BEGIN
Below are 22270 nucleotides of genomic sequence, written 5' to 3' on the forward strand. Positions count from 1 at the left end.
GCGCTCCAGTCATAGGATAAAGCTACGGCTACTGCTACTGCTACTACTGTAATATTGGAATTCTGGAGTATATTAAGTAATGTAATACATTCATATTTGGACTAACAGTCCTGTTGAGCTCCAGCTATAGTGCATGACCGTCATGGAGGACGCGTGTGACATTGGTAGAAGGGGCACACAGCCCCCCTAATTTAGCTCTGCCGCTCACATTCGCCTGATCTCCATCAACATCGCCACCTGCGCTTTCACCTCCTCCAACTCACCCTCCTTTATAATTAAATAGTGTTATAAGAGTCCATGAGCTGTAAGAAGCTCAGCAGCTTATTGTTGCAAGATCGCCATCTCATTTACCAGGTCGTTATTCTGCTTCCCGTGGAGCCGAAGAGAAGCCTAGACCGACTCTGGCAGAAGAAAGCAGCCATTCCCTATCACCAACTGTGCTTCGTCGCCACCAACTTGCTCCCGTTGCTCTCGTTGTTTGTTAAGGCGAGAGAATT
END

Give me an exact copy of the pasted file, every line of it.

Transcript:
Below are 22270 nucleotides of genomic sequence, written 5' to 3' on the forward strand. Positions count from 1 at the left end.
GCGCTCCAGTCATAGGATAAAGCTACGGCTACTGCTACTGCTACTACTGTAATATTGGAATTCTGGAGTATATTAAGTAATGTAATACATTCATATTTGGACTAACAGTCCTGTTGAGCTCCAGCTATAGTGCATGACCGTCATGGAGGACGCGTGTGACATTGGTAGAAGGGGCACACAGCCCCCCTAATTTAGCTCTGCCGCTCACATTCGCCTGATCTCCATCAACATCGCCACCTGCGCTTTCACCTCCTCCAACTCACCCTCCTTTATAATTAAATAGTGTTATAAGAGTCCATGAGCTGTAAGAAGCTCAGCAGCTTATTGTTGCAAGATCGCCATCTCATTTACCAGGTCGTTATTCTGCTTCCCGTGGAGCCGAAGAGAAGCCTAGACCGACTCTGGCAGAAGAAAGCAGCCATTCCCTATCACCAACTGTGCTTCGTCGCCACCAACTTGCTCCCGTTGCTCTCGTTGTTTGTTAAGGCGAGAGAATT